Many frontier saloons were nothing more than canvas tents with false wooden fronts and the establishment’s name on the entrance. They specialized in unrefrigerated beer and hard liquor, mostly whiskey – bourbon and rye. Sometimes that whiskey was nothing more than “Rotgut” made from raw alcohol, burnt sugar and tobacco juice. The Oriental, however, was a much more cultured establishment, with hitchin’ posts out front for the horses, a broad boardwalk at the entrance, swinging doors for easy access, a long hand-carved wooden bar with a brass foot rail where unaltered spirits, even champagne were served by the glass or bottle, carpeting – though with dusty/muddy streets, this proved more of a liability than an asset – glass mirrors and oil paintings, a piano, and “dancing girls” to draw in the clientele.

The girls offered companionship and solace to men who spent long lonely hours working their  mining claims or to the cowboys lonely after a long ride. A buck could get you a “poke”, and for those with money and more perverse carnal desires, just about anything could be “negotiated” at a price. – excerpt from Palo Duro.




The Life-Giving Buffalo

Though the Southwestern Plains Indians warred against each other and against white encroachment onto their lands, they were principally a nomadic people who followed the great buffalo herds during their yearly migrations.

The Indians hunted bison for food, clothing, shelter, fuel, in honor of the Great Spirit… venerating the animal for providing the necessities for their very survival.  Whites, on the other hand killed off  the herds for sport (the thrill of the hunt), to assuage their vanity (buffalo hides becoming fashionable in Eastern and European markets), and to finally deny the Indians their way of life by slaughtering the buffalo in the millions to force the Plains tribes onto reservations and into an agrarian lifestyle.IMG_2176

The Comanche bands and all the Plains Indian tribes relied on the buffalo for their very existence. The “life-force” of the animal was celebrated in their religious ceremonies; the heart was often left after a hunt as an offering to the Great Spirit. They found uses for literally every part of the buffalo. The horns could be made to hold water or gun powder, used as a musical instrument, or ground into an aphrodisiac for the old men who could no longer get an erection on their own. The head and horns were used in ceremonial dress, the warriors wearing the headdress in homage to the life-giving buffalo while dancing to bring about its return. The tongue, heart, liver, rump, and tenderloin fed the people; the meat roasted or dried into jerky, while the sinew was used by the women to sew hides together to provide clothing, shelter, even toys. The entrails including the intestines, stomach, and bladder were thoroughly washed and used to carry water. Even the hooves were boiled down to produce a glue like substance to bond items together including flesh wounds caused in battle or by accident. Nothing was wasted.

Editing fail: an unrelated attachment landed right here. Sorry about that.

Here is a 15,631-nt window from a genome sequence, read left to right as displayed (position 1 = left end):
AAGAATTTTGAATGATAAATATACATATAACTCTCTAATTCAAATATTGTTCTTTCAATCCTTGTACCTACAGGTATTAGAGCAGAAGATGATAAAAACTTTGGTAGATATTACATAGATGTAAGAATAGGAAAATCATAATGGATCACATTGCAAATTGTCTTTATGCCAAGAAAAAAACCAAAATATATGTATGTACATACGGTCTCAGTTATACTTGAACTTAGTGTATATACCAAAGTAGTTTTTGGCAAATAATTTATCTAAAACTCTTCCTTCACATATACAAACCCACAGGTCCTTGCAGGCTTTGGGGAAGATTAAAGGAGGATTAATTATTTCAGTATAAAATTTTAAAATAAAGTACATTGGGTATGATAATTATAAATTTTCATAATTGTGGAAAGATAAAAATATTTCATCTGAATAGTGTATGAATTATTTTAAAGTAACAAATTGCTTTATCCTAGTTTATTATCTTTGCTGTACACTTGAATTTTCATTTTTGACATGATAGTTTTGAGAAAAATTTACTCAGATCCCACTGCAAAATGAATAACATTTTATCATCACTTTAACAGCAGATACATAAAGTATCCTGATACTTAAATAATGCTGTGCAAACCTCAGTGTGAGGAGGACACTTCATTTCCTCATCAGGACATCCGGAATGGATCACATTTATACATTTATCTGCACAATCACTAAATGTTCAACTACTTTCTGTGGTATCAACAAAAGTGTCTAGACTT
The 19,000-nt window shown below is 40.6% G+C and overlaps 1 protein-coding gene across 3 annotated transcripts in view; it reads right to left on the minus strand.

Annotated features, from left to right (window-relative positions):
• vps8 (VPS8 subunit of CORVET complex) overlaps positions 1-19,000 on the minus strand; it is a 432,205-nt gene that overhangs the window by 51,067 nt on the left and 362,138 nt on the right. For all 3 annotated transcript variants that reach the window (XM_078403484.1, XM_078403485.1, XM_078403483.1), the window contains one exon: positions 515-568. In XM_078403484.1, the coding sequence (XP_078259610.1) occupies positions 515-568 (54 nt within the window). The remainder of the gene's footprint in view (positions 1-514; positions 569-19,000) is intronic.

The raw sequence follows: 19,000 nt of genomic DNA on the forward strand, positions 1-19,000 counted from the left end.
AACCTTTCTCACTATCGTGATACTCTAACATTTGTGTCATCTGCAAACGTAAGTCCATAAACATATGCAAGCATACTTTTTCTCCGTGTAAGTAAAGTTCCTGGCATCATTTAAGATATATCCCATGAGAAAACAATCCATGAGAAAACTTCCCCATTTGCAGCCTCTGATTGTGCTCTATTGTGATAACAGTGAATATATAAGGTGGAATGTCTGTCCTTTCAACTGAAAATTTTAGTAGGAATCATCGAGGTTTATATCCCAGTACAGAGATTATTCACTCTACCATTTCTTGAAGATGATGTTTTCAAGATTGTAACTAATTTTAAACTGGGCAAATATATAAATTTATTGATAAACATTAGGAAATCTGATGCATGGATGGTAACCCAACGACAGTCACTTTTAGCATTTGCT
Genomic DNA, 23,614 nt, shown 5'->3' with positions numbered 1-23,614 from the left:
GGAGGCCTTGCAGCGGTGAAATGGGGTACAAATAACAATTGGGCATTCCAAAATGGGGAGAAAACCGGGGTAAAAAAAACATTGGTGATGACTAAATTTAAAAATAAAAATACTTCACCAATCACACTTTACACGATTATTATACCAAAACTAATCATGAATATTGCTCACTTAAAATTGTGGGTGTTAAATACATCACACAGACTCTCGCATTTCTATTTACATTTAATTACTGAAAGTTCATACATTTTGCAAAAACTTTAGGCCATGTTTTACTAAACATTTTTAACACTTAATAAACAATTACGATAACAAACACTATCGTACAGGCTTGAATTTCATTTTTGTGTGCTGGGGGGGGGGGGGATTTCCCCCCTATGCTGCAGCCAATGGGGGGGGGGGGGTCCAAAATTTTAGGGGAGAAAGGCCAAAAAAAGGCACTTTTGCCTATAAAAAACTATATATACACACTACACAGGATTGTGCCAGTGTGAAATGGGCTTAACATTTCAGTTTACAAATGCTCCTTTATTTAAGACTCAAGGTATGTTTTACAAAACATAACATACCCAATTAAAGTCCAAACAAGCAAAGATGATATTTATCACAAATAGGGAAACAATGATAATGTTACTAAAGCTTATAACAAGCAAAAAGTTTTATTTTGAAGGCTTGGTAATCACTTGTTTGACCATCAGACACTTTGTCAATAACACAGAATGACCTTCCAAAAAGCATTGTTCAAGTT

The white hunters, however, cared nothing for the multiple uses made of the buffalo by the Indians. Only their woolly hides were of value to them, and the rotting carcasses left behind by the thousands attested to their indifference. For the Comanche this slaughter was a direct threat to their way of life and was seen as a deliberate strategy to destroy a people the whites could not subdue by war alone. – excerpt from Palo Duro.

The Influence of Book Covers

The commonly heard expression “you can’t judge a book by its cover” is a metaphor, usually applied to people, that speaks to the judgments we make about individuals when we first meet or encounter them. We form broad brush opinions based upon their looks or actions in the moment without really knowing anything about them. We judge worth or value by outward appearance alone. However, if/when we really get to know that person, our preconceived notions may prove completely different from that which we imagined. But does the metaphor apply or hold true when we actually describe book covers?

Whether shopping online or at a bookstore, the first thing that is likely to draw our attention – before reading a synopsis or excerpt – is the book cover. We may have already narrowed our search for a good read by first looking for books written by specific authors or content that aligns with our reading preferences (romance, mystery, biography, war, history, etc.,) but the visual imagery on the jacket has an immediate impact on whether we pick up the book to examine it further.